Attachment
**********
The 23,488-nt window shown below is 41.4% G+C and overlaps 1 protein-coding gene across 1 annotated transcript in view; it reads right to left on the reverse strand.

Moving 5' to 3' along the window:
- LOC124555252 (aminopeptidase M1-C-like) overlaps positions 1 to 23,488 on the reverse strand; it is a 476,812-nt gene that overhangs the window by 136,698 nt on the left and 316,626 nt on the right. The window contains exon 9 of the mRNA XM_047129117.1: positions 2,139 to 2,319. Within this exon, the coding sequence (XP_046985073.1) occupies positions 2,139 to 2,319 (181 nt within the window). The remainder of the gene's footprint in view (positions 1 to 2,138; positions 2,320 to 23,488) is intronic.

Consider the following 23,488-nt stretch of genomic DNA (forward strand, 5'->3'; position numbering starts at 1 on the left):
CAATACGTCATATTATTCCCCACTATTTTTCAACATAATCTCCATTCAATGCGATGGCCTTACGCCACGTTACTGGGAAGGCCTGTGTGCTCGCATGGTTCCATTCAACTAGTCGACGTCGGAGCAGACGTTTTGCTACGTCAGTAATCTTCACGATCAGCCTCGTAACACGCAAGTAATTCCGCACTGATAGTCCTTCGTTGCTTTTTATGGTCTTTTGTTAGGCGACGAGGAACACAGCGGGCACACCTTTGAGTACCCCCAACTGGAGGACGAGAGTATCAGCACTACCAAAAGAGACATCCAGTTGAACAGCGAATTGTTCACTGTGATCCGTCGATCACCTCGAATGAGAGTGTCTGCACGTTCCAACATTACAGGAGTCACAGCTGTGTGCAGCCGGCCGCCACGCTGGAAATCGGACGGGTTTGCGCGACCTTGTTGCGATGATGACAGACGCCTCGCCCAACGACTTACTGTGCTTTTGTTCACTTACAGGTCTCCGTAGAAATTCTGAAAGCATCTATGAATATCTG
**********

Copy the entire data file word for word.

The 23,488-nt window shown below is 41.4% G+C and overlaps 1 protein-coding gene across 1 annotated transcript in view; it reads right to left on the reverse strand.

Moving 5' to 3' along the window:
- LOC124555252 (aminopeptidase M1-C-like) overlaps positions 1 to 23,488 on the reverse strand; it is a 476,812-nt gene that overhangs the window by 136,698 nt on the left and 316,626 nt on the right. The window contains exon 9 of the mRNA XM_047129117.1: positions 2,139 to 2,319. Within this exon, the coding sequence (XP_046985073.1) occupies positions 2,139 to 2,319 (181 nt within the window). The remainder of the gene's footprint in view (positions 1 to 2,138; positions 2,320 to 23,488) is intronic.

Consider the following 23,488-nt stretch of genomic DNA (forward strand, 5'->3'; position numbering starts at 1 on the left):
CAATACGTCATATTATTCCCCACTATTTTTCAACATAATCTCCATTCAATGCGATGGCCTTACGCCACGTTACTGGGAAGGCCTGTGTGCTCGCATGGTTCCATTCAACTAGTCGACGTCGGAGCAGACGTTTTGCTACGTCAGTAATCTTCACGATCAGCCTCGTAACACGCAAGTAATTCCGCACTGATAGTCCTTCGTTGCTTTTTATGGTCTTTTGTTAGGCGACGAGGAACACAGCGGGCACACCTTTGAGTACCCCCAACTGGAGGACGAGAGTATCAGCACTACCAAAAGAGACATCCAGTTGAACAGCGAATTGTTCACTGTGATCCGTCGATCACCTCGAATGAGAGTGTCTGCACGTTCCAACATTACAGGAGTCACAGCTGTGTGCAGCCGGCCGCCACGCTGGAAATCGGACGGGTTTGCGCGACCTTGTTGCGATGATGACAGACGCCTCGCCCAACGACTTACTGTGCTTTTGTTCACTTACAGGTCTCCGTAGAAATTCTGAAAGCATCTATGAATATCTG